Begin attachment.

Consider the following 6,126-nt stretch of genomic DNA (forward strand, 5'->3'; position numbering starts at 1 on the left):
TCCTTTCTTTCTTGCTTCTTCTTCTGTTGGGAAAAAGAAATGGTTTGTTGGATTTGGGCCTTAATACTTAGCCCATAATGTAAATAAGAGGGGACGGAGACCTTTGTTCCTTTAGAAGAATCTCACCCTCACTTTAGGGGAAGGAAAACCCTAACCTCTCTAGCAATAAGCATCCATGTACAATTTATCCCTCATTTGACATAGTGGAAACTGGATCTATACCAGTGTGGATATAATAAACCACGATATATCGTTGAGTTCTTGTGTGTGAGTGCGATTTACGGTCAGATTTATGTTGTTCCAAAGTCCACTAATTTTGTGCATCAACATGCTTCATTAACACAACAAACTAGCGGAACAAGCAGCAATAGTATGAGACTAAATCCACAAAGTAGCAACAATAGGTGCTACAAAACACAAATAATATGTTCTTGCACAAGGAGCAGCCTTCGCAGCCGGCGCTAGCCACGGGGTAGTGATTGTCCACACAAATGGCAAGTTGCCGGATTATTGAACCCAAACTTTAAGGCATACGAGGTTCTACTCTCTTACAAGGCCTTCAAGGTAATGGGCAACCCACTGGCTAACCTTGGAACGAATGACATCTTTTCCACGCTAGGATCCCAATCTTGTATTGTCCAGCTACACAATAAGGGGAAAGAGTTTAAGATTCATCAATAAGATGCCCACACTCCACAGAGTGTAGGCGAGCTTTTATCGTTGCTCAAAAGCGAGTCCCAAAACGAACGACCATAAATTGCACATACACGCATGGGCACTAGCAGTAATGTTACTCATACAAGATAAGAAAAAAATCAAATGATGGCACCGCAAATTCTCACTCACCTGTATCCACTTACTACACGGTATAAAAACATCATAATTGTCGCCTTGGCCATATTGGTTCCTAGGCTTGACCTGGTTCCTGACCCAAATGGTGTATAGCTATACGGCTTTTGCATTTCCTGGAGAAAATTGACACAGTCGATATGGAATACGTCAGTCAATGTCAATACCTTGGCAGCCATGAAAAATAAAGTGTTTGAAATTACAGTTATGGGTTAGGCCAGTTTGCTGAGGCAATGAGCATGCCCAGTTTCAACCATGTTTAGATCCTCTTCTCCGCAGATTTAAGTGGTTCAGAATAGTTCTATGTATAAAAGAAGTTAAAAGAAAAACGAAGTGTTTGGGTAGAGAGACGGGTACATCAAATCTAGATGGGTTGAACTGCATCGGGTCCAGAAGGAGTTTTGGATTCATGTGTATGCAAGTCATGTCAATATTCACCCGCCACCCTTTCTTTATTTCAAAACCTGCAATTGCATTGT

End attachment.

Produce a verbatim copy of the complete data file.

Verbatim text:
Consider the following 6,126-nt stretch of genomic DNA (forward strand, 5'->3'; position numbering starts at 1 on the left):
TCCTTTCTTTCTTGCTTCTTCTTCTGTTGGGAAAAAGAAATGGTTTGTTGGATTTGGGCCTTAATACTTAGCCCATAATGTAAATAAGAGGGGACGGAGACCTTTGTTCCTTTAGAAGAATCTCACCCTCACTTTAGGGGAAGGAAAACCCTAACCTCTCTAGCAATAAGCATCCATGTACAATTTATCCCTCATTTGACATAGTGGAAACTGGATCTATACCAGTGTGGATATAATAAACCACGATATATCGTTGAGTTCTTGTGTGTGAGTGCGATTTACGGTCAGATTTATGTTGTTCCAAAGTCCACTAATTTTGTGCATCAACATGCTTCATTAACACAACAAACTAGCGGAACAAGCAGCAATAGTATGAGACTAAATCCACAAAGTAGCAACAATAGGTGCTACAAAACACAAATAATATGTTCTTGCACAAGGAGCAGCCTTCGCAGCCGGCGCTAGCCACGGGGTAGTGATTGTCCACACAAATGGCAAGTTGCCGGATTATTGAACCCAAACTTTAAGGCATACGAGGTTCTACTCTCTTACAAGGCCTTCAAGGTAATGGGCAACCCACTGGCTAACCTTGGAACGAATGACATCTTTTCCACGCTAGGATCCCAATCTTGTATTGTCCAGCTACACAATAAGGGGAAAGAGTTTAAGATTCATCAATAAGATGCCCACACTCCACAGAGTGTAGGCGAGCTTTTATCGTTGCTCAAAAGCGAGTCCCAAAACGAACGACCATAAATTGCACATACACGCATGGGCACTAGCAGTAATGTTACTCATACAAGATAAGAAAAAAATCAAATGATGGCACCGCAAATTCTCACTCACCTGTATCCACTTACTACACGGTATAAAAACATCATAATTGTCGCCTTGGCCATATTGGTTCCTAGGCTTGACCTGGTTCCTGACCCAAATGGTGTATAGCTATACGGCTTTTGCATTTCCTGGAGAAAATTGACACAGTCGATATGGAATACGTCAGTCAATGTCAATACCTTGGCAGCCATGAAAAATAAAGTGTTTGAAATTACAGTTATGGGTTAGGCCAGTTTGCTGAGGCAATGAGCATGCCCAGTTTCAACCATGTTTAGATCCTCTTCTCCGCAGATTTAAGTGGTTCAGAATAGTTCTATGTATAAAAGAAGTTAAAAGAAAAACGAAGTGTTTGGGTAGAGAGACGGGTACATCAAATCTAGATGGGTTGAACTGCATCGGGTCCAGAAGGAGTTTTGGATTCATGTGTATGCAAGTCATGTCAATATTCACCCGCCACCCTTTCTTTATTTCAAAACCTGCAATTGCATTGT